On many nights, he was simply the best Piston on the floor. Never was that more true than an April 5 game with Charlotte, which was sneaking up on the Pistons and threatening to squeeze them out of the playoff field. With the Bobcats matching them basket for basket, the Pistons needed everything Bynum could give them – which turned out to be 32 points, 26 of them in the fourth quarter as he eclipsed Thomas’ franchise record of 25 in a quarter.
That was the night he knew he belonged. He always suspected it, at least since his college days when he’d go back to Chicago and dominate Pro-Am summer games sprinkled with guys who’d at least had a cup of coffee in the NBA.
“I’d be destroying them, scoring like 60 or 70. But it was the little things I wasn’t doing – playing defense, rebounding, running my team, getting guys in position. Those were the things I didn’t know how to do that separated me from them.”
That 26-point quarter made everybody sit up and take notice. The Pistons signed Will Bynum to be their No. 3 point guard, convinced as they scanned the big board in Joe D’s office that lists depth charts for every NBA team that he would hold his own or better with anybody else’s No. 3. By the time they traded Chauncey Billups, they were convinced he could do the same with anybody else’s No. 2.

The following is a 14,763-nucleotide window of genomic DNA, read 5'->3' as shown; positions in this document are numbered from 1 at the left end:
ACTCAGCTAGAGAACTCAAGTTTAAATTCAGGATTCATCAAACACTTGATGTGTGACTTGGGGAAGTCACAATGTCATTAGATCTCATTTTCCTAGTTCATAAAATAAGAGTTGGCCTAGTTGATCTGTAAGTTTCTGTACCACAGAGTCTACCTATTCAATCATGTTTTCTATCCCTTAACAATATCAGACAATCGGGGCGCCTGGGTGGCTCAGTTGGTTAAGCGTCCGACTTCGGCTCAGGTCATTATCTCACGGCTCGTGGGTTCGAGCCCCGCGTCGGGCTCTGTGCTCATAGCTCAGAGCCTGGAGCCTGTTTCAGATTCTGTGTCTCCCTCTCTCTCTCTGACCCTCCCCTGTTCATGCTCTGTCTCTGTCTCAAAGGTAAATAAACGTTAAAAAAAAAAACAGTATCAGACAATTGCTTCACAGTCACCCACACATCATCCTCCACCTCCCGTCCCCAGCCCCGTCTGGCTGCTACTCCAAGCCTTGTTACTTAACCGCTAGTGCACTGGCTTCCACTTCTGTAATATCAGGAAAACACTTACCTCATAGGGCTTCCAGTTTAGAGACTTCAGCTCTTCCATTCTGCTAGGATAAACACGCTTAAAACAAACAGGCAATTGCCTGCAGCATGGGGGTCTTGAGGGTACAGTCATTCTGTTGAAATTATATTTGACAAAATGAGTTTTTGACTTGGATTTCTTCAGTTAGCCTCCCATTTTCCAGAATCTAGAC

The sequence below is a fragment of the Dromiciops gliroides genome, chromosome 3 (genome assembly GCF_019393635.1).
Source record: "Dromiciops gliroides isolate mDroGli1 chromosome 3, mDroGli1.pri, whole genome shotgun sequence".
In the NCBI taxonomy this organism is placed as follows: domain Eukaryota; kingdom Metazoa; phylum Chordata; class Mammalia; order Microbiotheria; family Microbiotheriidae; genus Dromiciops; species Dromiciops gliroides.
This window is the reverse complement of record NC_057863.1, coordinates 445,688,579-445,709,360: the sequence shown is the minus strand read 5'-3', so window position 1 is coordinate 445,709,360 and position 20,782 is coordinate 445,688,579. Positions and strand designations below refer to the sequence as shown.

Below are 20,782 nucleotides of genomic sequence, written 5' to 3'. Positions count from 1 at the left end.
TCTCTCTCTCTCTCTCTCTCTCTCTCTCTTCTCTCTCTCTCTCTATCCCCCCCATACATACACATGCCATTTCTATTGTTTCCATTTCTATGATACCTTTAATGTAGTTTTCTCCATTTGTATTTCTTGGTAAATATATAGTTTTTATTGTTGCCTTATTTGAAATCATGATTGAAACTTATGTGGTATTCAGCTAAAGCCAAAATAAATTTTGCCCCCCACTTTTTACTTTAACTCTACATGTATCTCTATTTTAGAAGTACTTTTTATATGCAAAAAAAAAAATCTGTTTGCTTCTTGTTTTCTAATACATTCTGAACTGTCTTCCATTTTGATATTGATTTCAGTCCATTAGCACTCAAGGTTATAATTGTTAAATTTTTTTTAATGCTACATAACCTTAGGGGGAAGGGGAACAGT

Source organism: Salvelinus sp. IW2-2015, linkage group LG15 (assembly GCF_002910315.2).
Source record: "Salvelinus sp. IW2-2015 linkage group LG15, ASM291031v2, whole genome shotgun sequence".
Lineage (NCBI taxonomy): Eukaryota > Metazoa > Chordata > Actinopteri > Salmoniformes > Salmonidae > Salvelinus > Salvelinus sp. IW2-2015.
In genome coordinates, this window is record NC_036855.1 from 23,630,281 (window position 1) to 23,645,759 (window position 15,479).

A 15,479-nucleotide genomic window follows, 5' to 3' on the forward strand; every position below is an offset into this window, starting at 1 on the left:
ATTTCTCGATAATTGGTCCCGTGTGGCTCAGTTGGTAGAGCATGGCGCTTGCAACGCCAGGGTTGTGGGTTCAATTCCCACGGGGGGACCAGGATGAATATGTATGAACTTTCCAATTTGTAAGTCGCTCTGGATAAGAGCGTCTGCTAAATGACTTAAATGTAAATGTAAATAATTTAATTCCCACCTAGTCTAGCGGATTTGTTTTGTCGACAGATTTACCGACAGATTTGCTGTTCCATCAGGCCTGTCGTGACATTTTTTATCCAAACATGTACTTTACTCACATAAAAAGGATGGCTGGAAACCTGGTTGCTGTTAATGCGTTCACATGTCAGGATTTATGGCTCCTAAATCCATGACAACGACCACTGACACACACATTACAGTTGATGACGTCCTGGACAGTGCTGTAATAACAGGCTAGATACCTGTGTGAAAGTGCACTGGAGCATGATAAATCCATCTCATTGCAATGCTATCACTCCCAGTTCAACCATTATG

But that 26-point quarter suggested bigger things.
“In Will’s mind, he just wants an opportunity to show he can lead a team,” said Jameel Ghauri, his former AAU coach and still a friend and mentor. “In the NBA, you get labeled. Will is trying to work through that label that he’s a good guy off the bench but not a guy capable of running a team.”
Yet Bynum didn’t cringe when the Pistons brought Iverson on board, nor when Dumars used his salary cap bounty in July 2009 to bring in Ben Gordon from Chicago.
“I thought, man, we got another good player,” Bynum said. “I knew Ben from Chicago and from UConn. We played in the national championship game. I was knee deep in training with (Tracy) McGrady and Gilbert (Arenas) and a bunch of other guys – there were so many pros – and I was standing out there, so I knew I belonged. I was just trying to do everything possible to make sure if I get an opportunity, I could show those guys that I’m really good, too.”
Eat, Sleep, Dream
“I’ve been around a lot of pro guys,” Anderson said. “Never in my life have I met someone who works as hard as Will. When we were in high school, we’d start at 7 in the morning and play basketball until class started. We’d get out of class at noon and we had a work internship, so we’d go eat and play basketball until practice started at 3:30. After practice, we’d go to the James Jordan Center, we’d drill every day for two hours.
“Now it’s 9 o’clock at night, and if it’s a school day I’d go over and spend it at Will’s house and we’d do it again. On the weekend, we’d be at the track at Crane at 9:30 running with jump soles. Will used to wear those shoes and race in them. Will is so competitive. It’s hard to walk in those shoes, let alone run.